Scots Wrote

I attended an interesting, varied conference at the end of September: Scots Write, organised by the Society of Authors. The event was held in Cumbernauld, and it was a treat to have sessions on writing, translating, marketing and technology within easy travelling distance, with keynote speeches from well-known figures from the world of publishing.

While I can’t hope to capture everything I learned – especially from the useful sessions on ergonomics and combining writing with life – I hope to provide a flavour of the event.

The conference was loosely themed around the concept of Ikigai, which is perhaps most easily illustrated using a Venn diagram. It is a way of balancing passion, mission, vocation and profession which can certainly also apply to translators.

The first plenary session I attended was given by Jane Johnson, who described how her life had developed and shown her the path she now follows as an author. Jane introduced us to interesting ideas about writing, including thinking of writing as engineering. You may be afraid of causing an accident by changing something, but initial trial-and-error attempts can then be edited to make them safe, and new mechanisms that ultimately don’t work can be put back as they were.

Jane also addressed the issue of cultural appropriation: is it appropriate for a writer to speak through characters whose cultural background they don’t share? She turned the question around, asking what would be lost if everyone only wrote about what they knew.

She had looked into a family story about a kidnap from the Cornish Coast in 1625, tracing the Barbary pirates responsible back to Morocco. She thought it would make great material for a novel; a trip to the country for research brought her greater understanding of the people involved and their background (and triggered fascinating events in her own life).

Indeed, several speakers at the conference mentioned that developing a sense of empathy with the characters you’re writing about is an effective way to avoid many of the pitfalls associated with cultural appropriation. This particularly sparked my interest, as I believe empathy is an essential component of the translation process, too. In order to reproduce someone’s words convincingly in a different language, you need to be able to empathise with the speaker.

In a session aimed largely at non-translators, Ruth Martin and Daniel Hahn explained how translators produce ‘Exactly the same book, except for all the words’ in their talk on ​translating and being translated. They explained how translators can ‘make culture travel’ and promote ‘listening to one another’s stories’. One challenge literary translators face is to increase the proportion of translated literature sold in the UK, which currently lies (well) under 5%.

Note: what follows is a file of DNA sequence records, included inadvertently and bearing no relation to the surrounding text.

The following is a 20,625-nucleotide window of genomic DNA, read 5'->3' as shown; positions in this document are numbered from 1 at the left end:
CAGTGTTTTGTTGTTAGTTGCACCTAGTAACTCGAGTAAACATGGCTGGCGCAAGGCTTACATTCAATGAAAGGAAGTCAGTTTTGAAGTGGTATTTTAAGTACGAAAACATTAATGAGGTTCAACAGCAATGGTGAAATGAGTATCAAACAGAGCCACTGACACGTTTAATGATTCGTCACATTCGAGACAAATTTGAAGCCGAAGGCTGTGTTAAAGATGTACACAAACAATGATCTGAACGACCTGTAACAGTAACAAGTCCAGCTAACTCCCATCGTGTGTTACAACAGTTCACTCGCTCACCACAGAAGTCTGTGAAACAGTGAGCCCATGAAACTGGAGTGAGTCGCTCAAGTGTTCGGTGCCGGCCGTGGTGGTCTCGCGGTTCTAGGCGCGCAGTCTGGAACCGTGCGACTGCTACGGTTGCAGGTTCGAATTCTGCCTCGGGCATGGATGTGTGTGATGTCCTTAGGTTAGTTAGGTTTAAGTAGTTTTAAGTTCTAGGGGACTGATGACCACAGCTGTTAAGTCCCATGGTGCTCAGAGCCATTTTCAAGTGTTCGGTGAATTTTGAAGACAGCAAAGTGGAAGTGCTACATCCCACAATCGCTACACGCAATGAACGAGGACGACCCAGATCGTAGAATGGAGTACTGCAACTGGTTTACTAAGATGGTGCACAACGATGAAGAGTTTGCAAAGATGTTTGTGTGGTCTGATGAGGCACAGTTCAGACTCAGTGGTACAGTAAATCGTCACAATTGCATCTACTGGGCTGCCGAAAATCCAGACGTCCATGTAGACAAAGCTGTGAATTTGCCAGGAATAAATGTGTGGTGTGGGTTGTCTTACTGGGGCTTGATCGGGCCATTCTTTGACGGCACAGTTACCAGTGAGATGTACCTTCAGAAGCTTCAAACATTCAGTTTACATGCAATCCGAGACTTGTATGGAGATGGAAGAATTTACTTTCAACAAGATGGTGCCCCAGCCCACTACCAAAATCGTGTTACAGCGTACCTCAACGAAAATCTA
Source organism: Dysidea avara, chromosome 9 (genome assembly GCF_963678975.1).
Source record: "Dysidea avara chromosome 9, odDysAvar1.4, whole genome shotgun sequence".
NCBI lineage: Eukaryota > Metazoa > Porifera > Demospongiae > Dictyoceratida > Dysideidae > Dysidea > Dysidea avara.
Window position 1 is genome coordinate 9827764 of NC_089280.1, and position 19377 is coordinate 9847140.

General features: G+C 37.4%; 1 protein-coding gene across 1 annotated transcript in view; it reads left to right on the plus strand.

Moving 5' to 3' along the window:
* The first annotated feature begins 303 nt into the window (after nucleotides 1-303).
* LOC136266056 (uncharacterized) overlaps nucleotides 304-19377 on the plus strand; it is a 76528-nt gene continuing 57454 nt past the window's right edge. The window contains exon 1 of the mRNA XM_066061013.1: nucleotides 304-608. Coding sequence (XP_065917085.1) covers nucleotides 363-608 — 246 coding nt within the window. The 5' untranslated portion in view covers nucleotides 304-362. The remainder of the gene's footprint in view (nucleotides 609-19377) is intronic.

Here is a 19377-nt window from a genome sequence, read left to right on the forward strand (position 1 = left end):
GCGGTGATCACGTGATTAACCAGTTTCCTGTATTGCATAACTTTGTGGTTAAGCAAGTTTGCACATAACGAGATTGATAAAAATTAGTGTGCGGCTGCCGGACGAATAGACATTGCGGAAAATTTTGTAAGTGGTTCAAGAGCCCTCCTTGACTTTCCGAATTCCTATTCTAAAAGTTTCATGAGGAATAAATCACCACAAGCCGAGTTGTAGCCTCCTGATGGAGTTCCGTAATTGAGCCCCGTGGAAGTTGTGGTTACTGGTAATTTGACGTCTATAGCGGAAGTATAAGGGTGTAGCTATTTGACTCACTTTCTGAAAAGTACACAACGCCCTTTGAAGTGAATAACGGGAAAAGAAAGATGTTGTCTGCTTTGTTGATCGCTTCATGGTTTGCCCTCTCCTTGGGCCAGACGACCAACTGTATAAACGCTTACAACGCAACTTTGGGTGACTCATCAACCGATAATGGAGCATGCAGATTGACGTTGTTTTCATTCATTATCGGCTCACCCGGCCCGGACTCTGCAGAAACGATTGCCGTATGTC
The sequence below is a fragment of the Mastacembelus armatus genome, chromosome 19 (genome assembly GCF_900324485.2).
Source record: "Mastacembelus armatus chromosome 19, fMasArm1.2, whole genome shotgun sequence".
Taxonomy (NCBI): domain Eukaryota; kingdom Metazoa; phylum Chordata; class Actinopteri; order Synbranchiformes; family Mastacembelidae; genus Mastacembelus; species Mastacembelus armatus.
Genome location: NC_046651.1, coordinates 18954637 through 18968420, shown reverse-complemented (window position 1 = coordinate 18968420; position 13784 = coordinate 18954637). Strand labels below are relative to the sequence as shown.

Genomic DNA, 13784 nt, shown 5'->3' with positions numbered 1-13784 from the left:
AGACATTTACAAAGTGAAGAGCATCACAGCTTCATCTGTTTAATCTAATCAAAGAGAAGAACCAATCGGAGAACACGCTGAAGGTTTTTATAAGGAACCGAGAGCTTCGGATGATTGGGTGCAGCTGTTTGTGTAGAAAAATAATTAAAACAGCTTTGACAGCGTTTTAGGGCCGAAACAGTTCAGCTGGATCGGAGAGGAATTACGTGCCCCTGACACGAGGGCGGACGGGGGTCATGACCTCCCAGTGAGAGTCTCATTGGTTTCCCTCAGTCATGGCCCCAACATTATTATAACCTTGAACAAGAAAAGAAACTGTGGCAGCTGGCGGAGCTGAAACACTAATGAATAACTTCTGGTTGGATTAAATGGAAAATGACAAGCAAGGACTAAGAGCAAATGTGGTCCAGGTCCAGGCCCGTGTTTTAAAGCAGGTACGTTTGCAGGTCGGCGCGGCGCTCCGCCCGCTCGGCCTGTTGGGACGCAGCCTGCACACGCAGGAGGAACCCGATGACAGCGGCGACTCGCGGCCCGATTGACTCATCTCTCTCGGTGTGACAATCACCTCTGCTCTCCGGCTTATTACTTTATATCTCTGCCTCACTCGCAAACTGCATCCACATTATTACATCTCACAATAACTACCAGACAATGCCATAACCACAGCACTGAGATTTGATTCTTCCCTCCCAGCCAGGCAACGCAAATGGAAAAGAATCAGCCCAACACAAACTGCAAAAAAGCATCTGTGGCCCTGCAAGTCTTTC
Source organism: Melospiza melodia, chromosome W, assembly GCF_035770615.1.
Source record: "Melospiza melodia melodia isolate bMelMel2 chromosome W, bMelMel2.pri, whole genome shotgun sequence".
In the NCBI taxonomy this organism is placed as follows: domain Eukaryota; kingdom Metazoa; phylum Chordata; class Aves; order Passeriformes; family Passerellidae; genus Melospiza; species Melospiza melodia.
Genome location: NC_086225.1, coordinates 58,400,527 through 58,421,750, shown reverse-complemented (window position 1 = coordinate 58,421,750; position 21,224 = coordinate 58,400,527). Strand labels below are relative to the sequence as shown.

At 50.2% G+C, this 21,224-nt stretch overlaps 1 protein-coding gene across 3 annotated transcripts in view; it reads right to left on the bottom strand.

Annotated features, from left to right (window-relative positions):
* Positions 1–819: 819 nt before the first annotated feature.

In terms of illustrating the process of translation, Daniel Hahn provided a classic example of a translation constraint. This was also a great one to choose for an audience of authors:  Georges Perec’s OuLiPo novel ‘La Disparition’. This book was written in French without using the letter ‘e’; Gilbert Adair translated it into English, also without using the letter ‘e’, (as ‘A Void’). This major, overriding limitation meant that many of the words, and indeed meanings, in the original French could not be transferred into the translation. Yet the translation did fulfil the same purpose as the original – it was also an exercise in applying this rule of ‘avoidance’.

Session attendees also experienced translation constraints as part of a practical exercise. These were images and rhymes in the children’s picture book Daniel had brought as a sample source text. On one page, a set of ‘before’ images were described; on the facing page, a set of ‘after’ images were also described, in language that rhymed with the ‘before’ descriptions. The nature of the book meant space was limited to one or two words for each image. This shows how inventive translators may need to be to meet their translation objectives!

Another successful illustration of the difference word choice can make was the first line of Camus’ L’Etranger, ‘Aujourd’hui, maman est morte’. This has been much-discussed, and it clearly makes a difference to the tone of the opening whether ‘maman’ is rendered as ‘my mother’, ‘maman’, ‘Mummy’ or ‘Mama’ (which can be read as if it’s pronounced ‘mumma’ or ‘mahmah’, both with different connotations). Even brief examples can provide plenty of food for thought!

Back at my desk after the weekend conference, I found myself refreshed after seeing writing and translation from several new perspectives. My own attempt to balance passion, mission, vocation and the translation profession continues…